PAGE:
A lot of people are pointing to this Bob Schieffer interview of AP President Gary Pruitt because, later in the interview, Pruitt claims seizing the AP’s records without narrowing the scope or notifying the AP is “unconstitutional.” While that might make an interesting — though probably unsuccessful — argument if the AP takes this to court (note, Schieffer also asked whether the White House was trying to intimidate the AP, which seems the only basis for making a claim about constitutionality), I actually wanted to point to how Pruitt described the leak.
He emphasizes something that I pointed to here: the AP believed (or now says it believed) this was newsworthy because the White House had repeatedly said the government knew of no credible threat tied to the anniversary.
Pruitt: It was a very big story. And while the Justice Department hasn’t told us this is the case, we know there’s an announced public investigation to leaks in this case the focus was on this story. It was a story that only AP had. AP obtained knowledge that the US had thwarted an al Qaeda plot to place a bomb on an airliner bound for the United States. And it was round about the one, the year anniversary of the killing of Osama bin Laden.
Schieffer: So this was good news?
Pruitt: This was very good news. But strangely, at the same time, the Administration, through the Press Secretary and the Department of Homeland Security were telling the American public that there was no credible evidence of a terrorist plot related to the anniversary of the killing of Osama bin Laden. So that was misleading to the American public. We felt the American public needed to know this story.
Schieffer: You got this story, at first the people that gave it to you asked you to hold it for a certain time.
Pruitt: Yeah, so what happened was we got this story, we went to the government — the White House, intelligence agencies. They said, “there’s a national security risk if you run this, if you go with this story at this time.” We respected that. We acted responsibly. Withheld the story. We held it for five days. On the fifth day, we heard from high officials in two parts of the government that the national security issues had passed. And at that point we released the story.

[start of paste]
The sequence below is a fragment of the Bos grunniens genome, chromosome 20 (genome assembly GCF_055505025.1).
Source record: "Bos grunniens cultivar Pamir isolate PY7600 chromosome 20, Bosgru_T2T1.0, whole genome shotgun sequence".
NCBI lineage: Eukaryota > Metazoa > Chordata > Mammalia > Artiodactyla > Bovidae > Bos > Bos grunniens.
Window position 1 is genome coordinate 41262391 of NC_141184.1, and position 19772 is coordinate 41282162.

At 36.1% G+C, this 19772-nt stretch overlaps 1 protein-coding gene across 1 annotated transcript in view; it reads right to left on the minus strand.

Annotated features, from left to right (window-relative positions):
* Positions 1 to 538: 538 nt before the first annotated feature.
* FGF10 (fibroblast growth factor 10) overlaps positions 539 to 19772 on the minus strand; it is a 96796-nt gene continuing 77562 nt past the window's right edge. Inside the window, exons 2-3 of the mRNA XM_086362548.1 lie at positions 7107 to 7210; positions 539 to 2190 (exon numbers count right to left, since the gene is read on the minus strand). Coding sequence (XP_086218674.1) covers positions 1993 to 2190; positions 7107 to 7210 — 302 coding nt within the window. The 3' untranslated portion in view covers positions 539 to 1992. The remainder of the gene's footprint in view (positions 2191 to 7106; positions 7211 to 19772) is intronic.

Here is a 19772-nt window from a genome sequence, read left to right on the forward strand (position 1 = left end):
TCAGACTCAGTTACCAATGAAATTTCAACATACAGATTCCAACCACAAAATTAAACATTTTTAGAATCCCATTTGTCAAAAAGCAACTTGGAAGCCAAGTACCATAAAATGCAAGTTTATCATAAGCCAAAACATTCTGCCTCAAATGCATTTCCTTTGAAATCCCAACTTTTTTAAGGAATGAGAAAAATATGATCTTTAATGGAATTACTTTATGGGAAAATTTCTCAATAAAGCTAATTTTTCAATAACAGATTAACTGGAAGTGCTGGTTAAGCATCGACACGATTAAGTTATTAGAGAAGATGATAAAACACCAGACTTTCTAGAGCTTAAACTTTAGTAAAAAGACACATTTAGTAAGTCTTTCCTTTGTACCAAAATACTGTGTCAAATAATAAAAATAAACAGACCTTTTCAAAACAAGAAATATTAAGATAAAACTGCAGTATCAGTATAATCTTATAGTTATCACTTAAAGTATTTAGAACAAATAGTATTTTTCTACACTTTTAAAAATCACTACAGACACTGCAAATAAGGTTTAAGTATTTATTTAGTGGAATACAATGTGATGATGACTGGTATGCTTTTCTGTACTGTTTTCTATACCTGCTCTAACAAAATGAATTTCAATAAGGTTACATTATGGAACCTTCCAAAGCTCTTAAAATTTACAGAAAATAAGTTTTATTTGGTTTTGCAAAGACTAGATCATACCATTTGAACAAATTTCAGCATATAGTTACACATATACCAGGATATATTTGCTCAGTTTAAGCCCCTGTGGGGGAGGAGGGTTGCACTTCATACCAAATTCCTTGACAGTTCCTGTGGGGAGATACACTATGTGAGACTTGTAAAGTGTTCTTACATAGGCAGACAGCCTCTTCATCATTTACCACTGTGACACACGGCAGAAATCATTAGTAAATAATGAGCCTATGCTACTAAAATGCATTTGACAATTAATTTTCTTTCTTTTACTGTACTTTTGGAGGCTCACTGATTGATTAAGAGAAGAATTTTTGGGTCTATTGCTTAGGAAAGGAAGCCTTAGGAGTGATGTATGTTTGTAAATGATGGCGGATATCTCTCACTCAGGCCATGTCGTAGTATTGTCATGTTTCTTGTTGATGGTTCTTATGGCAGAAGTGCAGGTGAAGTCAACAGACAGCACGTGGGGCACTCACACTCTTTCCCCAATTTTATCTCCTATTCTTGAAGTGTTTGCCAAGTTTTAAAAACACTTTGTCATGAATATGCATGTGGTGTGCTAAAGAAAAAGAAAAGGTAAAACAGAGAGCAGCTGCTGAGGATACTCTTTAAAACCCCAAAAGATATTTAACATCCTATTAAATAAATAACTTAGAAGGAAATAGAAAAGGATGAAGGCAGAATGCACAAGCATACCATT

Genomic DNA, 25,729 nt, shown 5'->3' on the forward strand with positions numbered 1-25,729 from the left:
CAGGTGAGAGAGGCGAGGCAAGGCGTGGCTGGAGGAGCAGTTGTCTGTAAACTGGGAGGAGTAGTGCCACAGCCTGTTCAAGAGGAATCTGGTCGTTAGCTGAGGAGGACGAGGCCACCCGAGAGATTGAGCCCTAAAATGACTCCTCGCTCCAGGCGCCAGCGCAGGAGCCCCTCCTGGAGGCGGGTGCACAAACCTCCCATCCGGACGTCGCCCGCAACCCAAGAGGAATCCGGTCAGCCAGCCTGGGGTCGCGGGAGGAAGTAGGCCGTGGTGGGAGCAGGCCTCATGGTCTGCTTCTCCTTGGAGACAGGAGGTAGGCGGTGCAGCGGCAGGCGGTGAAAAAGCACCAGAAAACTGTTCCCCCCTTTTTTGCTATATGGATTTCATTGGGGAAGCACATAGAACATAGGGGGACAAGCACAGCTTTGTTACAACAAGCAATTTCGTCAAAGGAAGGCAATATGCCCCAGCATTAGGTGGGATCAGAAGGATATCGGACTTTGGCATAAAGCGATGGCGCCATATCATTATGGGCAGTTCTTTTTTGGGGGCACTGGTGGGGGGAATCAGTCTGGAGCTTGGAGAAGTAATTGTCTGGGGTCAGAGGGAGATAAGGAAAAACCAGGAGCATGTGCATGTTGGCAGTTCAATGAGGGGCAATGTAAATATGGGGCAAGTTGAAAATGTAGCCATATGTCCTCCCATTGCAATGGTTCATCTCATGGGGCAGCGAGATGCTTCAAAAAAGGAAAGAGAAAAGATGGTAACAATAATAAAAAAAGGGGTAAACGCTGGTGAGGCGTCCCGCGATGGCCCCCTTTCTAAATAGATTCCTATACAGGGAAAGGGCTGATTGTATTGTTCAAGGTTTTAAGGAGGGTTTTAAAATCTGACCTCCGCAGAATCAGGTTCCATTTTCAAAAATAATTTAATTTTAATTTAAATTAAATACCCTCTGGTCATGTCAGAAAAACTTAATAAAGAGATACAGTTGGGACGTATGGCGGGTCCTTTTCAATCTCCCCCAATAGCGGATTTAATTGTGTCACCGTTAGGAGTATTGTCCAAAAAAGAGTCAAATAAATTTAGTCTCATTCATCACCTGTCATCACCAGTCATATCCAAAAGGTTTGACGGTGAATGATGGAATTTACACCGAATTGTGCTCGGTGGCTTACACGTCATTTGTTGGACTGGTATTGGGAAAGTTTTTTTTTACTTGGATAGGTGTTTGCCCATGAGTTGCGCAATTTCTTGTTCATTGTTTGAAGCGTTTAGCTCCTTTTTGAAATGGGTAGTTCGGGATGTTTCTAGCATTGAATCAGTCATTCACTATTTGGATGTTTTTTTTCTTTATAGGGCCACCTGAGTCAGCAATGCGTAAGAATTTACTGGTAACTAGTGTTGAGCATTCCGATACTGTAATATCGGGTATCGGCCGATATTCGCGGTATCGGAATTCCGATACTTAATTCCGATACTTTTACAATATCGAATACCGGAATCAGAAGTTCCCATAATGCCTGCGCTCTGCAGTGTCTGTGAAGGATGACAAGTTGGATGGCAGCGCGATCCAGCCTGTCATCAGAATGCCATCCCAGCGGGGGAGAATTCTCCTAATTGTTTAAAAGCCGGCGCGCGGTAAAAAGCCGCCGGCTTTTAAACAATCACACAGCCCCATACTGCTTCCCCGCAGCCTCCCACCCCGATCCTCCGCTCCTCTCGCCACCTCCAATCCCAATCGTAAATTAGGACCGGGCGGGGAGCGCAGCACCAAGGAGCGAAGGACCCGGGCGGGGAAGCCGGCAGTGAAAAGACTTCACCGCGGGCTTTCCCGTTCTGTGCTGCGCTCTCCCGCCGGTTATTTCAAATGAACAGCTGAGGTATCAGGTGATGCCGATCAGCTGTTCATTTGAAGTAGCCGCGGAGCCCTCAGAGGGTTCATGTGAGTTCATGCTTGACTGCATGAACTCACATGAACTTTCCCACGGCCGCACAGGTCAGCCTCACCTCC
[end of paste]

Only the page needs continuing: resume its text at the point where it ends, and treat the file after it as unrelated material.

Schieffer: Am I correct in saying that when you decided finally to release it then you got word that the White House did not want it released because they wanted to announce it themselves?
Pruitt: The White House wanted to, wanted us to hold it another day because they wanted to announce this successful foiling of the plot.
Schieffer: So they didn’t want to get scooped?
Pruitt: I guess! They didn’t tell us their motive, but that certainly seemed that way to us. We didn’t think that was a legitimate reason for holding the story. The national security issues had passed, we released this story.
Schieffer: And if memory serves the top counterterrorism official at the White House went on television the next morning and told the story.
Pruitt: Yes. The Administration was very aggressive in telling the story. [my emphasis]
What Pruitt is referring to, in part, is that Jay Carney introduced his April 26, 2012 press briefing by offering up the information that there were not threats tied to the OBL anniversary.
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